From G.K. Chesterton’s book on Dickens.
Glorious Nicholas, the holy preacher of Christ,
you are the great and fervent protector of those in danger,
those on land and sea, far off or near;
for you are a most compassionate and mighty intercessor.
Therefore, as we assemble, we cry aloud://
“Pray to the Lord that we may be delivered from all danger!”
…What crowns of praise shall we weave the Bishop?
Although he lived in Myra,
he reaches out in spirit to all who sincerely love him.
He is the consolation of all in affliction, the refuge of all in danger,
the tower of godliness, the champion of the faithful,//
for whose sake the greatly merciful Christ has laid low the arrogance of
…You that love the feasts,
let us gather and sing the praises of the fair ornament of bishops,
the glory of the Fathers, the fount of wonders and the great protector of the faithful.
Let us say: “Rejoice, guardian of the people of Myra,
their chief and honored counselor and the pillar that cannot be moved!
Rejoice, light filled with brightness!
You make the ends of the world shine with wonders.
Rejoice, divine delight of the afflicted,
the fervent advocate of those who suffer from injustice!
And now, all-blessed Nicholas, never cease praying to Christ our God//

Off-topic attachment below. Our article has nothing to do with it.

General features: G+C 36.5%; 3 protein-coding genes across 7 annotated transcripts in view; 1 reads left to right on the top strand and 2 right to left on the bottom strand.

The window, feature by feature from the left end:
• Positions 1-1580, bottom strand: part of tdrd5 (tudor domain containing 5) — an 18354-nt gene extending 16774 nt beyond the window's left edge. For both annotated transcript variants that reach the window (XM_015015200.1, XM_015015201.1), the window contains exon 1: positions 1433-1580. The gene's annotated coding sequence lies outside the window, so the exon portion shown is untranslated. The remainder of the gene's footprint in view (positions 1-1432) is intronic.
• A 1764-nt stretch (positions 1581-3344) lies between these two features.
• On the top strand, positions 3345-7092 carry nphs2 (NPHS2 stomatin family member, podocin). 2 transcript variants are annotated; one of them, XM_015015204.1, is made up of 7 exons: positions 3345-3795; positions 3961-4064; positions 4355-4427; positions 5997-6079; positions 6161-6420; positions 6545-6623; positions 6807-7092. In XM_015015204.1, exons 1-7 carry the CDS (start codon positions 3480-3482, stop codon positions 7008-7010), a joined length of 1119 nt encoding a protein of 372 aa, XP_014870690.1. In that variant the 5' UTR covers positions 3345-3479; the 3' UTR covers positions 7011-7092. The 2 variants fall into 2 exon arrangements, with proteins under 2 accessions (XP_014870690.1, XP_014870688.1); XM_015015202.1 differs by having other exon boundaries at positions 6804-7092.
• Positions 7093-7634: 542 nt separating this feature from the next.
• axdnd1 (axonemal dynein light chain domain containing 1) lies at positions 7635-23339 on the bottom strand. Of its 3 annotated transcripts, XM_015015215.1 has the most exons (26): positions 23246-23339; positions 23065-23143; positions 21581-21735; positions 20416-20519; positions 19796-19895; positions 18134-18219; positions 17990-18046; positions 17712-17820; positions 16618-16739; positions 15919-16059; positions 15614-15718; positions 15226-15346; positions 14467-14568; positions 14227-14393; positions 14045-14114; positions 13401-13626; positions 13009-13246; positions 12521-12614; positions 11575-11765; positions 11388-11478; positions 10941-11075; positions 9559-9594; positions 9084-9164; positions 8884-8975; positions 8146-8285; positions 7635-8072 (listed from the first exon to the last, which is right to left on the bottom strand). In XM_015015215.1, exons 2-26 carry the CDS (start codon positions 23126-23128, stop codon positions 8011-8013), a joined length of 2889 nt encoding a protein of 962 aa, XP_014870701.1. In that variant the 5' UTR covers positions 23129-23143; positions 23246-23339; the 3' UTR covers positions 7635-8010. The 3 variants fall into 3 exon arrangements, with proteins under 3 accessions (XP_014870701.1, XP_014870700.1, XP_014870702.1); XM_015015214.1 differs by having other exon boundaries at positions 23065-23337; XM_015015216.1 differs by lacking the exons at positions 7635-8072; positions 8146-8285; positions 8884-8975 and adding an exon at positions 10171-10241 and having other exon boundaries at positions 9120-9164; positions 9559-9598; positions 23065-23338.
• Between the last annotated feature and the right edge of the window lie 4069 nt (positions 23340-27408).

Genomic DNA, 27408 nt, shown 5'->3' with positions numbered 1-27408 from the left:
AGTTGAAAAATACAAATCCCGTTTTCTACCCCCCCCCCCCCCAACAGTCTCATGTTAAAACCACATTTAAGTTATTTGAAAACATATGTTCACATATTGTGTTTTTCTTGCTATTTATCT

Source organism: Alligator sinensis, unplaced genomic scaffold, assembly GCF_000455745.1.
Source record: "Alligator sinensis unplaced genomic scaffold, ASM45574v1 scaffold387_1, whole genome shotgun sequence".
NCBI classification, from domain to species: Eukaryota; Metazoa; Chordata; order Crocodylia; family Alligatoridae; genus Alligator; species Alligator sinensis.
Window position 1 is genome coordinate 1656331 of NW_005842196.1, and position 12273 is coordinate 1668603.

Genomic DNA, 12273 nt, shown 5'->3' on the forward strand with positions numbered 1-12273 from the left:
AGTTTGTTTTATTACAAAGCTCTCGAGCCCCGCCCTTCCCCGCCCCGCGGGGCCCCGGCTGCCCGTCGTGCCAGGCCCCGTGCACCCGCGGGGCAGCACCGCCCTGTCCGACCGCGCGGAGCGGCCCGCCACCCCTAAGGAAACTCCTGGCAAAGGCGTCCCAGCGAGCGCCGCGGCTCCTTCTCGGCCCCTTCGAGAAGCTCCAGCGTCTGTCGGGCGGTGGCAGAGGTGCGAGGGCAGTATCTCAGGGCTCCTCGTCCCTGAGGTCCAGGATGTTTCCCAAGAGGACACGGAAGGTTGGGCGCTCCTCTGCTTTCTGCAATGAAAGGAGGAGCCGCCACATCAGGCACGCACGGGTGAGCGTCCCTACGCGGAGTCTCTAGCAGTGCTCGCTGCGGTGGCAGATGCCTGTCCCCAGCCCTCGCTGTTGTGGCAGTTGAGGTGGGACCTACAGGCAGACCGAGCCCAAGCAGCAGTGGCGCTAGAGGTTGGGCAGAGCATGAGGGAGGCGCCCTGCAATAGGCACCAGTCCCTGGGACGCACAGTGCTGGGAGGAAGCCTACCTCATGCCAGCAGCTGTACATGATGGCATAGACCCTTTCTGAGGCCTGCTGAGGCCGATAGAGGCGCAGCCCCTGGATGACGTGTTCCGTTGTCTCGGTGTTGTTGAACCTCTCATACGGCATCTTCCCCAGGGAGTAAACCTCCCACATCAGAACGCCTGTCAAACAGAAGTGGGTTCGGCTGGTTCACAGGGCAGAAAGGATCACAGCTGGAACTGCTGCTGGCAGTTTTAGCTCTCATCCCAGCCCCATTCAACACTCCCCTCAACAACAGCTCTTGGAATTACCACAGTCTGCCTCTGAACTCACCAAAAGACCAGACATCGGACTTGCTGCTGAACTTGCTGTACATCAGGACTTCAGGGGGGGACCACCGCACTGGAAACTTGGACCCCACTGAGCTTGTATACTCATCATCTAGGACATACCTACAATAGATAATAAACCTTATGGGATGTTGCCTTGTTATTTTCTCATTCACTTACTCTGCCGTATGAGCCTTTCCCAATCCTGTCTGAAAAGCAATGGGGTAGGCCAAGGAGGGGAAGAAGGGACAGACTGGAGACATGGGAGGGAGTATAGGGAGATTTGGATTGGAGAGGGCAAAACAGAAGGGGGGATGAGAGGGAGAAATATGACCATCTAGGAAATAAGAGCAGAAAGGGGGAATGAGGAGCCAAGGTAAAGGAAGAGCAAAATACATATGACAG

for those who honor the high feast of your memorial with faith and love!”
now and ever, and unto ages of ages. Amen.
From the “Propers for the Feast of St. Nicholas the Wonderworker, Archbishop of Myra in Lycia” (Orthodox Church of America).
The soul of leisure, it can be said, lies in “celebration.” Celebration is the point at which the three elements of leisure come to a focus: relaxation, effortlessness, and superiority of “active leisure” to all functions. But if celebration is the core of leisure, then leisure can only be made possible and justifiable on the same basis as the celebration of a festival. That basis is divine worship.
…There is no such thing as a feast “without the gods”—whether it be a carnival or a marriage. That is not a demand, or a requirement; it does not mean that that is how things ought to be. Rather, it is meant as a simple statement of fact: however dim the recollection of the association may have become in men’s minds, a feast “without gods,” and unrelated to worship, is quite simply unknown. (56-57)
…Divine worship, of its very nature, creates a sphere of real wealth and superfluity, even in the midst of the direst material want. …Thus, the act of worship creates a store of real wealth which cannot be consumed by the workaday world. It sets up an area where calculation is thrown to the winds and goods are deliberately squandered, where usefulness is forgotten and generosity reigns. Such wastefulness is, we repeat, true wealth; the wealth of the feast time. And only in this feast time can leisure unfold and come to fruition. (59)
…The celebration of divine worship, then, is the deepest of the springs by which leisure is fed and continues to be vital—though it must be remembered that leisure embraces everything which, without being merely useful, is an essential part of a full human existence. (60)
From Leisure: the Basis of Culture by Josef Pieper (1952).